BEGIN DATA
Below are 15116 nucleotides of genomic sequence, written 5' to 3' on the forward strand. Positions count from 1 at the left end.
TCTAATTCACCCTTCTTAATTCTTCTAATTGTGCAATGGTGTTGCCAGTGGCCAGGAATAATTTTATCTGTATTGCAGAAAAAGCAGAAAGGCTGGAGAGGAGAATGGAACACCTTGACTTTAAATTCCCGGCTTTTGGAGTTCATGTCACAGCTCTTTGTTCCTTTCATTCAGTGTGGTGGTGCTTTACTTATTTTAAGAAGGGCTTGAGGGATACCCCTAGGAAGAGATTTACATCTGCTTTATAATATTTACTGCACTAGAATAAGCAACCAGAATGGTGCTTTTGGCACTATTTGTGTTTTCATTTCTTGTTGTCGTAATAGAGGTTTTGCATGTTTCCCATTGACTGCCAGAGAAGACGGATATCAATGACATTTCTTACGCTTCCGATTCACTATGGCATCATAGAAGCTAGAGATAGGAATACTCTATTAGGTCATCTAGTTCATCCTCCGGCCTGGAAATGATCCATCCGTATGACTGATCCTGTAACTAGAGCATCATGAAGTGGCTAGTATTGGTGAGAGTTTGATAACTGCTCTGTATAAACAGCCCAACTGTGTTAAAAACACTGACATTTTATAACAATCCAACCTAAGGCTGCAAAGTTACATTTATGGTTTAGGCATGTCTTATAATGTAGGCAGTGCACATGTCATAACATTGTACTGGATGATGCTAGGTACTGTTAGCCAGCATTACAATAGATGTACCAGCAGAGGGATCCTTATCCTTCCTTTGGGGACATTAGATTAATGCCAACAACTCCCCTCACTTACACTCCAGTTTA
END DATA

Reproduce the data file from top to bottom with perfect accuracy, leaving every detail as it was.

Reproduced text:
Below are 15116 nucleotides of genomic sequence, written 5' to 3' on the forward strand. Positions count from 1 at the left end.
TCTAATTCACCCTTCTTAATTCTTCTAATTGTGCAATGGTGTTGCCAGTGGCCAGGAATAATTTTATCTGTATTGCAGAAAAAGCAGAAAGGCTGGAGAGGAGAATGGAACACCTTGACTTTAAATTCCCGGCTTTTGGAGTTCATGTCACAGCTCTTTGTTCCTTTCATTCAGTGTGGTGGTGCTTTACTTATTTTAAGAAGGGCTTGAGGGATACCCCTAGGAAGAGATTTACATCTGCTTTATAATATTTACTGCACTAGAATAAGCAACCAGAATGGTGCTTTTGGCACTATTTGTGTTTTCATTTCTTGTTGTCGTAATAGAGGTTTTGCATGTTTCCCATTGACTGCCAGAGAAGACGGATATCAATGACATTTCTTACGCTTCCGATTCACTATGGCATCATAGAAGCTAGAGATAGGAATACTCTATTAGGTCATCTAGTTCATCCTCCGGCCTGGAAATGATCCATCCGTATGACTGATCCTGTAACTAGAGCATCATGAAGTGGCTAGTATTGGTGAGAGTTTGATAACTGCTCTGTATAAACAGCCCAACTGTGTTAAAAACACTGACATTTTATAACAATCCAACCTAAGGCTGCAAAGTTACATTTATGGTTTAGGCATGTCTTATAATGTAGGCAGTGCACATGTCATAACATTGTACTGGATGATGCTAGGTACTGTTAGCCAGCATTACAATAGATGTACCAGCAGAGGGATCCTTATCCTTCCTTTGGGGACATTAGATTAATGCCAACAACTCCCCTCACTTACACTCCAGTTTA